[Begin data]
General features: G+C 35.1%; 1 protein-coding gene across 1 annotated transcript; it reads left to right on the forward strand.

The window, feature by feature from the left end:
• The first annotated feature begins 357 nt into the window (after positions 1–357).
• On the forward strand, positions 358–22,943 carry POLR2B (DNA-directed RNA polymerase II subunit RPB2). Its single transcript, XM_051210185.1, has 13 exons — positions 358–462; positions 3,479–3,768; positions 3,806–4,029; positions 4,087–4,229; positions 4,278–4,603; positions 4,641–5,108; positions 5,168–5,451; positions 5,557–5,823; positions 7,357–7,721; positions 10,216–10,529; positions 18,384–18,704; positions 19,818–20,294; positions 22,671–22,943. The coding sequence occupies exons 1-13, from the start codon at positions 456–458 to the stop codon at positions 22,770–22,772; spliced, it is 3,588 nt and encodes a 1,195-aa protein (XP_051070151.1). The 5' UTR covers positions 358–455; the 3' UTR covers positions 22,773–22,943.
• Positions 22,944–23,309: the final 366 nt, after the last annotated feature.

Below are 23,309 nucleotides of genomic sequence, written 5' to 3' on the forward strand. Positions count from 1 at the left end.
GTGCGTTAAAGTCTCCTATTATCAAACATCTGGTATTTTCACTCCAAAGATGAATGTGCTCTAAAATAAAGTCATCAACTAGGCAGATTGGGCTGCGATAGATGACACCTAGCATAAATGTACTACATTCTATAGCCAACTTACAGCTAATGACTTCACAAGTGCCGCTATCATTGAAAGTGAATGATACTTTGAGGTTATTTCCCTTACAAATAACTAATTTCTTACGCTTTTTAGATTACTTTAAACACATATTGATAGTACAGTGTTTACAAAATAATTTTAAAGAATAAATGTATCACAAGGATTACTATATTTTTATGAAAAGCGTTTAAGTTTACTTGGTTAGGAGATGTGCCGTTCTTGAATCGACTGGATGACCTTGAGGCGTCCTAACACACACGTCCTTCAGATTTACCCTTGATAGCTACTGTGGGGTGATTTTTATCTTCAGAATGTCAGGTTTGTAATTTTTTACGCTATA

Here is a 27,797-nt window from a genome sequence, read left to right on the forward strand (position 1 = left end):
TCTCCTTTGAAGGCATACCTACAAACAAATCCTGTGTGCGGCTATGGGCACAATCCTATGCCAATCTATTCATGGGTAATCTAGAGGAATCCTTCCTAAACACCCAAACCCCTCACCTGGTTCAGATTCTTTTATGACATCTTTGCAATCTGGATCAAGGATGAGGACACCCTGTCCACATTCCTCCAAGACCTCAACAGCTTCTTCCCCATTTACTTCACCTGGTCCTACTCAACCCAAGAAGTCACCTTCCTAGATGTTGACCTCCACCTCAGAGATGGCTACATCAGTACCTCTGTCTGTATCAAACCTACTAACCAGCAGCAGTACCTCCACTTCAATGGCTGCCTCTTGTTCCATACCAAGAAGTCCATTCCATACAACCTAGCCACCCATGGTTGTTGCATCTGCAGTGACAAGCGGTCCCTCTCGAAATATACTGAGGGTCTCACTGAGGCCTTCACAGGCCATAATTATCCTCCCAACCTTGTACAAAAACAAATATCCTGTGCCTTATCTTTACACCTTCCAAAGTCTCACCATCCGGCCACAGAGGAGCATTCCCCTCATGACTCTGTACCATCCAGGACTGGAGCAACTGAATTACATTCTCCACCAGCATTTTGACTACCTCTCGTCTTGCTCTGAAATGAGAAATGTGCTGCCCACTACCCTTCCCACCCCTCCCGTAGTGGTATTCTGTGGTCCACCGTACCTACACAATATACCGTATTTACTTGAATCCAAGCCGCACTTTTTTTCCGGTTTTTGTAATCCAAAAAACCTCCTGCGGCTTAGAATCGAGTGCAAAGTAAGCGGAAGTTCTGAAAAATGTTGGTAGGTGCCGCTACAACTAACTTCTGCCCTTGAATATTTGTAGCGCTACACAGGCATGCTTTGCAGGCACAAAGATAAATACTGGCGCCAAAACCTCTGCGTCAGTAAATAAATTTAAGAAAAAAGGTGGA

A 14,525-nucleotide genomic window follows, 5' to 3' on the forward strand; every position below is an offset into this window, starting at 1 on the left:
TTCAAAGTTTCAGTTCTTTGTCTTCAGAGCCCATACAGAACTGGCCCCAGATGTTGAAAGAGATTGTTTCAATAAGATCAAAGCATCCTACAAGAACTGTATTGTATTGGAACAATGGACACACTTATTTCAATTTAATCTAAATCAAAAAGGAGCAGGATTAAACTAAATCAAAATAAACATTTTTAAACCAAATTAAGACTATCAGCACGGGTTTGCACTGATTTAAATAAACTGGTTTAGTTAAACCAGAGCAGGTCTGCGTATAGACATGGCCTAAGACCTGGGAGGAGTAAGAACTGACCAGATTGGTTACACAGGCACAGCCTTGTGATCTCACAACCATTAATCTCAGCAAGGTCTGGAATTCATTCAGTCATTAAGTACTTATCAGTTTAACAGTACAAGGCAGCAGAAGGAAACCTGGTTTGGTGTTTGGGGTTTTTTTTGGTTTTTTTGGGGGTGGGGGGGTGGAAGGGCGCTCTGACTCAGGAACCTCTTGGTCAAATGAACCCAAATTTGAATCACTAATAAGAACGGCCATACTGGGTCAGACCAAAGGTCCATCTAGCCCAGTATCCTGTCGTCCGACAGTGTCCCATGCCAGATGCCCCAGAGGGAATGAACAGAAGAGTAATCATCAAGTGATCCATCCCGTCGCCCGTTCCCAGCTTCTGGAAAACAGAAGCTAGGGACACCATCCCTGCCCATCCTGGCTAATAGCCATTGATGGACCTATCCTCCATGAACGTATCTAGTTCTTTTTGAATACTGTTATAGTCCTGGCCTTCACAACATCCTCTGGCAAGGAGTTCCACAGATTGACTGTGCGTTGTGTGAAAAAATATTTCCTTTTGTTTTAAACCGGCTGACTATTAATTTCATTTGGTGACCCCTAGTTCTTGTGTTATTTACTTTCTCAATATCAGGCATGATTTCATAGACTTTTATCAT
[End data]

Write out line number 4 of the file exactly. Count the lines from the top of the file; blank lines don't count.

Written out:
• On the forward strand, positions 358–22,943 carry POLR2B (DNA-directed RNA polymerase II subunit RPB2). Its single transcript, XM_051210185.1, has 13 exons — positions 358–462; positions 3,479–3,768; positions 3,806–4,029; positions 4,087–4,229; positions 4,278–4,603; positions 4,641–5,108; positions 5,168–5,451; positions 5,557–5,823; positions 7,357–7,721; positions 10,216–10,529; positions 18,384–18,704; positions 19,818–20,294; positions 22,671–22,943. The coding sequence occupies exons 1-13, from the start codon at positions 456–458 to the stop codon at positions 22,770–22,772; spliced, it is 3,588 nt and encodes a 1,195-aa protein (XP_051070151.1). The 5' UTR covers positions 358–455; the 3' UTR covers positions 22,773–22,943.